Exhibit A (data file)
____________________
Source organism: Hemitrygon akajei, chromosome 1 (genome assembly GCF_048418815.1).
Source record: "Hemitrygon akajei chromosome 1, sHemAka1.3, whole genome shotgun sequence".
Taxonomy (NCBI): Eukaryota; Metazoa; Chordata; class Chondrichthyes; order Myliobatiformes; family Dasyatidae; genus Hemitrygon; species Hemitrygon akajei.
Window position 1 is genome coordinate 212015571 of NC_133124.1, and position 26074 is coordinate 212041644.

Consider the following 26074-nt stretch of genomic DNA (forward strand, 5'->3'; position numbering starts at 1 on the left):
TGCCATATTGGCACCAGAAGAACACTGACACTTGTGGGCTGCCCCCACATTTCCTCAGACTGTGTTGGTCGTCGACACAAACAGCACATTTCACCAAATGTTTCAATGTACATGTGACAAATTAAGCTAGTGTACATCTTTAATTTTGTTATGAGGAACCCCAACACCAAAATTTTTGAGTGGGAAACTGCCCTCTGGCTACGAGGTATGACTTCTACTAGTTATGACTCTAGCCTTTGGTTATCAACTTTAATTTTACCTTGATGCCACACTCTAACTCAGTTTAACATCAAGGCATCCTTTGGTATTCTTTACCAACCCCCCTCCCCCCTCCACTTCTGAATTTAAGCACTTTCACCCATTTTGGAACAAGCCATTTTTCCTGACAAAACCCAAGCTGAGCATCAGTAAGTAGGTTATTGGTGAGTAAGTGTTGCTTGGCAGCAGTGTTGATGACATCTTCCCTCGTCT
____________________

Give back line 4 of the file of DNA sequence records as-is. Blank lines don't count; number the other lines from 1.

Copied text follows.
Window position 1 is genome coordinate 212015571 of NC_133124.1, and position 26074 is coordinate 212041644.